Marlins Being Sued By Would-Be Owners

MIAMI, FL: Exterior views of the New Miami Marlins Ballpark in Miami, Florida. (Photo by Mike Ehrmann/Getty Images)

It would be absurd to think that the Marlins would be sold for $10 million. Absurd! And yet, here we are, with a lawsuit on our hands.

David Samson is the president of the Miami Marlins. In 2008, David Samson was the president of the Florida Marlins. In February of that year, Samson served as the auctioneer at the Fourth Annual Awards Banquet at the Diplomat Country Club & Spa. It was a team function, see, and an auction was a big part of it. To begin the auction, Samson put the Marlins up for sale, available to bidders at a starting price of $10 million. Samson was probably joking. Somebody bid. That somebody was apparently not joking.

And now that somebody is suing the Marlins. Omeranz & Landsma Corporation submitted the bid. It was the only bid. A contract of some sort was subsequently drawn up. The Marlins then failed to honor the contract by not actually being sold for $10 million. So the corporation is suing for "damages". And also for "such other and further relief" as the court deems "just and proper". This is legal terminology for "we want money and goodies". I have a friend in law school so I can parse this stuff like nobody's business.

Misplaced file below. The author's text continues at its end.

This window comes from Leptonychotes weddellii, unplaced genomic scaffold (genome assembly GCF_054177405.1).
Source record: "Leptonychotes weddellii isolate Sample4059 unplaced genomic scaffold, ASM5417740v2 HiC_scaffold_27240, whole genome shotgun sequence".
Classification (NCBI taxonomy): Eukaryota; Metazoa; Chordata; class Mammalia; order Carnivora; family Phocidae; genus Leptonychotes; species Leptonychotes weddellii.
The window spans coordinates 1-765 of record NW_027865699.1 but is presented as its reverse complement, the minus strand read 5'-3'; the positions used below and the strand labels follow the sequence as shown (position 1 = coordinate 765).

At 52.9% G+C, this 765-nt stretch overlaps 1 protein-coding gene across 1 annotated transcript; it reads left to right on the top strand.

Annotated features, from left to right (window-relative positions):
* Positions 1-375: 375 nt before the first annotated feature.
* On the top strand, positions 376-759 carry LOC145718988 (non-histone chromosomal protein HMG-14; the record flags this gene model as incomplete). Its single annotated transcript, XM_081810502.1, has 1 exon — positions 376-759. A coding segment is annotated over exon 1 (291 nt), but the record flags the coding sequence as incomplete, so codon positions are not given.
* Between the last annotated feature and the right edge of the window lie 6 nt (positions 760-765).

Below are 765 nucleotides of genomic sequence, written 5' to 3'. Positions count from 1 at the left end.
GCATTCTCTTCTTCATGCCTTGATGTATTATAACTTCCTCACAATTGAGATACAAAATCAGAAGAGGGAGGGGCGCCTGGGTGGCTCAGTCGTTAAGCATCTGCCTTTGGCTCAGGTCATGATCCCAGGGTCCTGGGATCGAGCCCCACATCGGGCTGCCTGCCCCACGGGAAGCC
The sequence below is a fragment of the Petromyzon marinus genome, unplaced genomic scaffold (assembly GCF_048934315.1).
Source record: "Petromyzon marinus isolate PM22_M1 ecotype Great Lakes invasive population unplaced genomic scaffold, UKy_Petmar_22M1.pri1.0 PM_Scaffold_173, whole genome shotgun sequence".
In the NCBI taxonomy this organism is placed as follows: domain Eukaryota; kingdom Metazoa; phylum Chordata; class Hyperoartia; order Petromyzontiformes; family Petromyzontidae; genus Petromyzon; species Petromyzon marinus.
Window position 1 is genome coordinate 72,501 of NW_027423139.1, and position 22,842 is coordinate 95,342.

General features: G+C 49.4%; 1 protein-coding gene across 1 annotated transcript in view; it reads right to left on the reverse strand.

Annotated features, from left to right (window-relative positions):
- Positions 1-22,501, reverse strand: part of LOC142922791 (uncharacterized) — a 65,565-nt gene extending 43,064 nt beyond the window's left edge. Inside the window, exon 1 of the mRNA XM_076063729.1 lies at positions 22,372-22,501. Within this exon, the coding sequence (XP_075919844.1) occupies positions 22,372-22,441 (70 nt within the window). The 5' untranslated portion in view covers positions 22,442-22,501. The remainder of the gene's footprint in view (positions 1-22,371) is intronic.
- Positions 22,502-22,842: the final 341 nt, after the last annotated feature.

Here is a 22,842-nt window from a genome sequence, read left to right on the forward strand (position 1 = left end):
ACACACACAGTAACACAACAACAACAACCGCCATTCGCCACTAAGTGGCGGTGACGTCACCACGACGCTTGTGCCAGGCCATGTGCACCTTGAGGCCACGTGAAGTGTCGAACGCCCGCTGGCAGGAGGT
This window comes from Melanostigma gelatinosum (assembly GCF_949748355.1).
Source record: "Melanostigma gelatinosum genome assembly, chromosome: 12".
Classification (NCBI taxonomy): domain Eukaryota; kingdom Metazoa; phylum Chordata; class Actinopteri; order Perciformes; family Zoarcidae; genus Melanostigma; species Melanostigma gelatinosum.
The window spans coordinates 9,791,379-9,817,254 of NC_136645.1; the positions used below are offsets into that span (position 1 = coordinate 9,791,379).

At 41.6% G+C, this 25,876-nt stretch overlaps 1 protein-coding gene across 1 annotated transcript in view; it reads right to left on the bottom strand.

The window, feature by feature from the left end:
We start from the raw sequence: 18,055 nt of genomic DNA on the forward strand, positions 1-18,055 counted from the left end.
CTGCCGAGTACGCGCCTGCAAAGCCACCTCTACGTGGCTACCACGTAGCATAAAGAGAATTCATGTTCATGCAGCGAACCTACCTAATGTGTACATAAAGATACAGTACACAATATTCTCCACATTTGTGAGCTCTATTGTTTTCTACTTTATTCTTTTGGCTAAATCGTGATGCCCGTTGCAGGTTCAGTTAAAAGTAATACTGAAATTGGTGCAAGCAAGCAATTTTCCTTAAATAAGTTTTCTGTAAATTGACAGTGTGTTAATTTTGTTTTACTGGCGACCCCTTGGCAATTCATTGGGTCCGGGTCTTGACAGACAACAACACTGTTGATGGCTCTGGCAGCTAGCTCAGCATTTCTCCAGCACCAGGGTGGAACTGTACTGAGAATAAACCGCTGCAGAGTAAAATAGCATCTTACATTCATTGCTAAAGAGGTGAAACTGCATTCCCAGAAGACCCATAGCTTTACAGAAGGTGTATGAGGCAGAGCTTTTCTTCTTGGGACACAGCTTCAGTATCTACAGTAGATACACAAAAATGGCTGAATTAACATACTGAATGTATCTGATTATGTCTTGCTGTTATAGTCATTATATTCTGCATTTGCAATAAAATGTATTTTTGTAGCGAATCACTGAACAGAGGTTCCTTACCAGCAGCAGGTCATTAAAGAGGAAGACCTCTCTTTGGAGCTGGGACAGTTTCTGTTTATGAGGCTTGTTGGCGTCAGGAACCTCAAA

Obviously, Samson was not seriously offering the Marlins for a $10 million starting price. David Samson has his flaws, but "complete and utter incompetence" is not one of them. However, without having seen the alleged contract entered into after the Omeranz & Landsma bid, it's fun to let the imagination run wild and think that the Marlins might have gotten themselves into a pickle here. Since I don't actually know anything about law, I don't know how courts differentiate legitimate contracts from facetious contracts. Maybe they do, and maybe they don't. Maybe the Marlins inserted specific language, and maybe they didn't.

Omeranz & Landsma are not suing for ownership. They don't want to take over. You know what's really hard? Running an entire baseball franchise! But they're suing for something, and as weird as this looks from the outside, they could very well walk away with fuller pockets, either by ruling or by settlement. David Samson might have been joking, but something I've learned about rich white people is that they don't tell very good jokes, and now Samson might have to pay for one of his.

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